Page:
One of my favorite bands - strike that, one of the best alternative bands of the last 25 years, Sonic Youth is currently on what may prove to be permanent hiatus. It is often difficult to overcome the tribulations of love within a band, especially when it goes decidedly south. But, you never know.
I've great faith in Kim Gordon and Thurston Moore.
That being said, I discovered last week Moore has a new band - Chelsea Light Moving (tip of the hat to Philip Glass) - and they seriously rock and, in the case above, seriously litrock.
"Frank O'Hara Hit" has got everything going for it in the art rock sense - already there are complaints that Chelsea sounds just like Sonic Youth. Yeah, well, complain away, great music is great music, so there you go.
And then there is: "Yes no, yes no, yes, yes", which you will hear at the very end of the cut, if you make it all the way through the glorious noodling (yes, I recognize this isn't everybody's cup of meat) .
And, if not and you are still here (yes, I do love you), you can hear it in it's original context, if you prefer the lyrical to the sonic (pun intended): here is Frank O'Hara, reading his poem "September 14th, 1959 (Moon)."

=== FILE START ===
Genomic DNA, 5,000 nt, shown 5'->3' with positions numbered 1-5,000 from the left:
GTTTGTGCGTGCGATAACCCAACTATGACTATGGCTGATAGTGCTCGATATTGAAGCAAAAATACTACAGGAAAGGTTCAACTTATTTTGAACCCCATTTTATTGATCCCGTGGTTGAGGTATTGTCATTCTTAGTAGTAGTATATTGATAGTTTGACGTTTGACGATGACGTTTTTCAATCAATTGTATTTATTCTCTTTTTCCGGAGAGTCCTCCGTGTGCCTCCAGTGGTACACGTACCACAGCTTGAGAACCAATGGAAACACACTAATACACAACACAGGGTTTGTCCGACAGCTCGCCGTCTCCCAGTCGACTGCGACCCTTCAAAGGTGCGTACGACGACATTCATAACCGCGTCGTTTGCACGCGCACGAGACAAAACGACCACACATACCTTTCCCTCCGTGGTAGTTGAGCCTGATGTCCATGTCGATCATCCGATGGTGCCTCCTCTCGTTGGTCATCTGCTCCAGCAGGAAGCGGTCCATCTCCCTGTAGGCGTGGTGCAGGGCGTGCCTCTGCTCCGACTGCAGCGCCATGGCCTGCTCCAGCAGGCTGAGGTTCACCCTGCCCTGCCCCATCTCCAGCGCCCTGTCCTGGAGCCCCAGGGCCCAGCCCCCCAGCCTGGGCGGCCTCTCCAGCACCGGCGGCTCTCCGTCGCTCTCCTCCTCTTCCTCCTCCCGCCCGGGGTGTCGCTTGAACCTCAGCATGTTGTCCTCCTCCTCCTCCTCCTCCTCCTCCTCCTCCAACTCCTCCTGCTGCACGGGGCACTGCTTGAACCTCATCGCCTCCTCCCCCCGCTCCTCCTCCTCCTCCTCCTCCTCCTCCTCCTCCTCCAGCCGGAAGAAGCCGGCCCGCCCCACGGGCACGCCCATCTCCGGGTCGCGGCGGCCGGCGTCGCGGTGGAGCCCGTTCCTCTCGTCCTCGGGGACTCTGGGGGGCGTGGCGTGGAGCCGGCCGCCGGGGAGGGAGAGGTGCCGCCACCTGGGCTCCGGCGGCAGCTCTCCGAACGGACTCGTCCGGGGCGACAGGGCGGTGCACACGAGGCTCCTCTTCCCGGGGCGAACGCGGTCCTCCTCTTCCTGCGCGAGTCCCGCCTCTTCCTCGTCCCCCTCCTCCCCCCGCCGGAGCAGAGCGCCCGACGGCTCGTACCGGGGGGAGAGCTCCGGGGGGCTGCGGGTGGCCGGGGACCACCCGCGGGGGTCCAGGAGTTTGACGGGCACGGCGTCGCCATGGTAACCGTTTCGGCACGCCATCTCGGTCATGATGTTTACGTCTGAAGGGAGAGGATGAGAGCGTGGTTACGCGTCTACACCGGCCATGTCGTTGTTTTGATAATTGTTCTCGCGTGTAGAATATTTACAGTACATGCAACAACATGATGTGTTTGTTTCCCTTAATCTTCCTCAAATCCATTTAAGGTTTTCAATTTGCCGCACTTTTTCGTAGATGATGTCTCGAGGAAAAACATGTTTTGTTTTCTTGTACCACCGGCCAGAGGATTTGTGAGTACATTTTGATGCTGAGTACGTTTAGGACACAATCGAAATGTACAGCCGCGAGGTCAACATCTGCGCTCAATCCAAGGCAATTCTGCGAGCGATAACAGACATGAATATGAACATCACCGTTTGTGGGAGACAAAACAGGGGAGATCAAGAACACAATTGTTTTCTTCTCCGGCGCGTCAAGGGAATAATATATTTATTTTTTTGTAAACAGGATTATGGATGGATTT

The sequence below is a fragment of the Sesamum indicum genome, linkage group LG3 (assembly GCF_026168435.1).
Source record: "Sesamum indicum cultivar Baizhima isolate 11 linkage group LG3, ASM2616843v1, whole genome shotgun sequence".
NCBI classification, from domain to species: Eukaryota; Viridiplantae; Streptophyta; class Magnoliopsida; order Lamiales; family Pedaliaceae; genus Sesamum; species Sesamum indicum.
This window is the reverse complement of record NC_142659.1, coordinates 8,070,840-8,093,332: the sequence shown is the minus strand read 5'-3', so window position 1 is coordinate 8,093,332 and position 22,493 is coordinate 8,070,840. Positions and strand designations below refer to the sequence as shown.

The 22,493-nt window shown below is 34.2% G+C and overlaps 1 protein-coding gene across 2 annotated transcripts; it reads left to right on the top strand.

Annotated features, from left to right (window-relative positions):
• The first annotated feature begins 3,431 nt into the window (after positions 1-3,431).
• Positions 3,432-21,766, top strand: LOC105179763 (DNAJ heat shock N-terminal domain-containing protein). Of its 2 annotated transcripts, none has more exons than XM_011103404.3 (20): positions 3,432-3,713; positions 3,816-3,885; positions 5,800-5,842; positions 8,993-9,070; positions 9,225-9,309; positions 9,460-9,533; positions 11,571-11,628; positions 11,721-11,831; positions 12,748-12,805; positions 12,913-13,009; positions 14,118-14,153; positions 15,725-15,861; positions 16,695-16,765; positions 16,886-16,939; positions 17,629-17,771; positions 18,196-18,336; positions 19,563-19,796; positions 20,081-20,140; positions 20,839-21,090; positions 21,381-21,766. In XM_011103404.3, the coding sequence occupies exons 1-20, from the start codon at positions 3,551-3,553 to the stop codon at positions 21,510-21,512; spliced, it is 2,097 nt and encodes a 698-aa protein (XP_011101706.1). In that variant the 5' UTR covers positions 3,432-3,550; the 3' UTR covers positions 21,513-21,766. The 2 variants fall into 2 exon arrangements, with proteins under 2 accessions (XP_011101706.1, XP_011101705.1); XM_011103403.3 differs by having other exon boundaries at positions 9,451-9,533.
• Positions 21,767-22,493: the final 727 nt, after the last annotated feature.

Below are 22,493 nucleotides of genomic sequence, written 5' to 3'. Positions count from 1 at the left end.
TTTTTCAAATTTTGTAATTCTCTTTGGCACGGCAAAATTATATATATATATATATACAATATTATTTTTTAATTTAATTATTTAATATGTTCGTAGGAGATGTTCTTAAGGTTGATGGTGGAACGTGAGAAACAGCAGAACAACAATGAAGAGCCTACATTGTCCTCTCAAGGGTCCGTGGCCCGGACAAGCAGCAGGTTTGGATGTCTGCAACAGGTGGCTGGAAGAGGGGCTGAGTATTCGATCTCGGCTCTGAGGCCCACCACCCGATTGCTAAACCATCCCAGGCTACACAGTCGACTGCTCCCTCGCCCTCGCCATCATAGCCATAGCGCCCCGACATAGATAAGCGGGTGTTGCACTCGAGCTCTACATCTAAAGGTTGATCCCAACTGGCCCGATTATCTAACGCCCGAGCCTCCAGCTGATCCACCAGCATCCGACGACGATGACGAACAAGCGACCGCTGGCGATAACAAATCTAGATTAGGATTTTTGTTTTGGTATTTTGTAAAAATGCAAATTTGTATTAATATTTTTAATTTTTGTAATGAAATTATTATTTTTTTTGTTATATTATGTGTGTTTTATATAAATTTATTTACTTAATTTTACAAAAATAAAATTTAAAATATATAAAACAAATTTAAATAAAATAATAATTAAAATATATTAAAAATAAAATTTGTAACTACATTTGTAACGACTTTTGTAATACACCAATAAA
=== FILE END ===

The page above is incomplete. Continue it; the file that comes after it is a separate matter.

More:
September 14th 1959 (The Moon)
Serenity lopes along like exhaustion
only windier and silver-eyed
where fragments of distress in hunks
lay like the plaster in the bedroom
when the bed fell down, greenly
murmuring a phrase from the Jacksonville
Chamber of Commerce of the Pacific
yes no, yes no, yes, yes, yes
an agate breeze pours through the gate
of reddish hair there is a summer
of silence and inquiry waiting there
it is full of wildness and tension
like a gare, the warmly running trains
of the South escape to sweet brooks
and grassy roadbeds underneath the
thankful and enlightening Russian moon
There's another song called "Burroughs" on the new album, which I have on order, and which no doubt will be making an appearance here sometime soon.
Moon Gazing, Hokusai School 19th century
if only she were here
for me to nag...
translated by David G. Lanoue
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Go to the LitRock web site for a list of all 166 songs